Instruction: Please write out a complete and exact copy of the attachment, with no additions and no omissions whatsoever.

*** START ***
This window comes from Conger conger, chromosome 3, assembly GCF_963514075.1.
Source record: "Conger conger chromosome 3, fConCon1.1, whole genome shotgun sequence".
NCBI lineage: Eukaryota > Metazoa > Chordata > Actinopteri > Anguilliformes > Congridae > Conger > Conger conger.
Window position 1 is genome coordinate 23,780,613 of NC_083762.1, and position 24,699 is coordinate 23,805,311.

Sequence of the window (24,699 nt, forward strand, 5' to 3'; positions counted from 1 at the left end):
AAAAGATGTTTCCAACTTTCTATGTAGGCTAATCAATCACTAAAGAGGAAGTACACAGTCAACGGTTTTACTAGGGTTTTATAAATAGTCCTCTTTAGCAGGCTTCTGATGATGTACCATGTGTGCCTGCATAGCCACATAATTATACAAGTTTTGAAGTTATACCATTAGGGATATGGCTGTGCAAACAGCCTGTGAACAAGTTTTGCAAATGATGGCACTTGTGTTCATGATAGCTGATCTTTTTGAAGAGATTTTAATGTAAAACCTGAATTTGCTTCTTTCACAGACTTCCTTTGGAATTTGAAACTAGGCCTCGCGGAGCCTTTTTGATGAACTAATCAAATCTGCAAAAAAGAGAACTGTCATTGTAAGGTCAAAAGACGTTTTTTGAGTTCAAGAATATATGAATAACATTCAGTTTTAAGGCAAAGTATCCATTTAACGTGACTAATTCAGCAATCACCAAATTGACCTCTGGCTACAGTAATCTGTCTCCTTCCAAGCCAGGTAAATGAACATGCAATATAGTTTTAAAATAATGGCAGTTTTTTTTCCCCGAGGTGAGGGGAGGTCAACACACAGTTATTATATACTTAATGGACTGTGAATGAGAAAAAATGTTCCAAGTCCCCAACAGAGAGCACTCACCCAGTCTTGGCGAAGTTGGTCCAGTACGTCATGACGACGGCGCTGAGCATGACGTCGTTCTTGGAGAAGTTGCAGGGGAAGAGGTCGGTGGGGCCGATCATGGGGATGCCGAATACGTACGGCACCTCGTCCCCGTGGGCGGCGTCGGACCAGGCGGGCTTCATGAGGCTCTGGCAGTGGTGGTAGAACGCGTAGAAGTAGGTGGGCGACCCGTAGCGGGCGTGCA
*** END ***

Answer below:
This window comes from Conger conger, chromosome 3, assembly GCF_963514075.1.
Source record: "Conger conger chromosome 3, fConCon1.1, whole genome shotgun sequence".
NCBI lineage: Eukaryota > Metazoa > Chordata > Actinopteri > Anguilliformes > Congridae > Conger > Conger conger.
Window position 1 is genome coordinate 23,780,613 of NC_083762.1, and position 24,699 is coordinate 23,805,311.

Sequence of the window (24,699 nt, forward strand, 5' to 3'; positions counted from 1 at the left end):
AAAAGATGTTTCCAACTTTCTATGTAGGCTAATCAATCACTAAAGAGGAAGTACACAGTCAACGGTTTTACTAGGGTTTTATAAATAGTCCTCTTTAGCAGGCTTCTGATGATGTACCATGTGTGCCTGCATAGCCACATAATTATACAAGTTTTGAAGTTATACCATTAGGGATATGGCTGTGCAAACAGCCTGTGAACAAGTTTTGCAAATGATGGCACTTGTGTTCATGATAGCTGATCTTTTTGAAGAGATTTTAATGTAAAACCTGAATTTGCTTCTTTCACAGACTTCCTTTGGAATTTGAAACTAGGCCTCGCGGAGCCTTTTTGATGAACTAATCAAATCTGCAAAAAAGAGAACTGTCATTGTAAGGTCAAAAGACGTTTTTTGAGTTCAAGAATATATGAATAACATTCAGTTTTAAGGCAAAGTATCCATTTAACGTGACTAATTCAGCAATCACCAAATTGACCTCTGGCTACAGTAATCTGTCTCCTTCCAAGCCAGGTAAATGAACATGCAATATAGTTTTAAAATAATGGCAGTTTTTTTTCCCCGAGGTGAGGGGAGGTCAACACACAGTTATTATATACTTAATGGACTGTGAATGAGAAAAAATGTTCCAAGTCCCCAACAGAGAGCACTCACCCAGTCTTGGCGAAGTTGGTCCAGTACGTCATGACGACGGCGCTGAGCATGACGTCGTTCTTGGAGAAGTTGCAGGGGAAGAGGTCGGTGGGGCCGATCATGGGGATGCCGAATACGTACGGCACCTCGTCCCCGTGGGCGGCGTCGGACCAGGCGGGCTTCATGAGGCTCTGGCAGTGGTGGTAGAACGCGTAGAAGTAGGTGGGCGACCCGTAGCGGGCGTGCA